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  • Vicky

Good study habits and when to start

Updated: Dec 30, 2020

Welcome to the very first post of my brand-new blog. From this point forwards, I intend to share with you (your child) some nuggets of wisdom that frequently arise with my own students in their journey to unlock their academic potential. Much of the advice is directed at students preparing for 11+ exams in English & Maths (ages 9-11), but can also be relevant to GCSE or any learning goal that your child is working towards.



When should my child start preparing for the 11+ exams?

If your child is already of above average ability (their school report and parent-teacher meetings will give you a good idea of this), then a year before they are due to sit the exams should be plenty of time to prepare. Since grammar school tests usually take place from September and private school tests in January (do check entry procedures for each school), it is a good idea to have some kind of study plan in place as your child enters into year 5. By a study plan, I don’t mean hours and hours of intensive study each day. But a small amount every single day over the course of a year will make a huge difference.


To use one of my favourite quotes…

Little by little, one travels far.


Or in the words of Ovid, the ancient Roman poet:


Dripping water hollows out stone,

not through force but through persistence.

If your child is not yet in the above average ability group, they may want to start earlier through self-study and/or tuition, to ensure that they have a solid foundation in the basic skills.


Good study habits are the basis of an effective study plan.

For English, your child needs to be working in a systematic way to build up their vocabulary – the standard in this area is pretty high. Buy a vocab-building book and do one exercise/page each day. If they know all or most of the words already – it’s too easy. If they don’t know any of the words – it’s probably too difficult. As a rule of thumb, they shouldn’t learn more than about 5 completely new words each day - in order for the words to sink into their brain before taking on new words. They should not forget to CHECK THEIR ANSWERS (I’m always surprised by how many students don’t do this), and HIGHLIGHT/RESEARCH/MAKE NOTES on any new words. I will give more tips about vocab-building in my next blog.


All the while, your child should be reading, in order to provide a natural context for their expanding vocabulary. Weirdly, a word that they meet for the very first time in the morning often crops up again at some point during that same day. Curious.


As for the type of book – it should be something that they enjoy, but not so easy that they are not coming across any new words. If they must read Diary of Wimpy Kid, alternate it with another book which is more challenging (but still enjoyable). For reading ideas, visit The School Reading List.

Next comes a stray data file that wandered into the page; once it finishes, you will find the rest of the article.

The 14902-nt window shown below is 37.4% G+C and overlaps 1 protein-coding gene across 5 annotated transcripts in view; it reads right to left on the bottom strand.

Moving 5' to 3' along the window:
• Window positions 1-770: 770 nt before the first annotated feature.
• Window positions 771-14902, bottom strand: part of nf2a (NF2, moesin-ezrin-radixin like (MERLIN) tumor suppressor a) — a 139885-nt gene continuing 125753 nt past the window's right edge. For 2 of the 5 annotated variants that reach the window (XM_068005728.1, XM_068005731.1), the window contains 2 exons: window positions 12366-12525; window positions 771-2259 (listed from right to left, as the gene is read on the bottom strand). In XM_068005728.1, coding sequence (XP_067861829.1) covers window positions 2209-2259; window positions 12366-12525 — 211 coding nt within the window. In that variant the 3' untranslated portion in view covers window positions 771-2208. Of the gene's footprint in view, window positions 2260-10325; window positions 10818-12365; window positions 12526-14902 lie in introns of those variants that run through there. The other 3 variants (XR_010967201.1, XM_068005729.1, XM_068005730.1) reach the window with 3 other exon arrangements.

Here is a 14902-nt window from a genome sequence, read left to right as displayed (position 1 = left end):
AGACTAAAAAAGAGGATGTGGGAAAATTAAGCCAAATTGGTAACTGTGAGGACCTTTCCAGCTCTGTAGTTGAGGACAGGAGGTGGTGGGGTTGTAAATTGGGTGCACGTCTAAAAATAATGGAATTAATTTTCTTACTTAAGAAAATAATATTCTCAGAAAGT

For maths, Corbett maths 5-a-day (primary version) is a perfect way to ensure that your child is covering all the topics. There is a choice of levels – bronze, silver, gold, platinum. They could start with silver or gold and adjust their level according to how easy/difficult they find it. Answers are also provided, as well as videos and worksheets on any topics that they need to brush up on.


At weekends and in holidays, your child can look at sample papers. This will give them an idea of the level that they are aiming for. Again, they should CHECK THEIR ANSWERS, and HIGHLIGHT/RESEARCH/MAKE NOTES on any new words/knowledge. They can also annotate the paper with useful advice that can help them get a better score next time – I like to call these ‘TOP TIPS’. By making notes, it anchors that advice more strongly into their brain as well as providing an instant visual reminder should they ever glance through the paper again.


School Visits:

It is a good idea to visit the schools that you may be interested in applying for in the autumn term of year 5. You can also do this in year 6 of course – but your child may be more focused on preparing for exams at this stage. Therefore, I recommend visiting schools a year in advance, and then again (if you need a second viewing) in year 6. It’s good to know well in advance what they are aiming for! For information about school open days as well as registration dead-lines (if applicable), visit the individual school websites.


For further Tips & Resources, CLICK HERE.

To find out more about working with me, CLICK HERE.

To contact me, CLICK HERE.


In the next blog, I will share some of my favourite VOCAB-BUILDING RESOURCES & TECHNIQUES. In the meantime, I will crack on with redecorating my son’s bedroom. This is what it looks like so far (sky-blue fading into lilac)…

Onwards and upwards!

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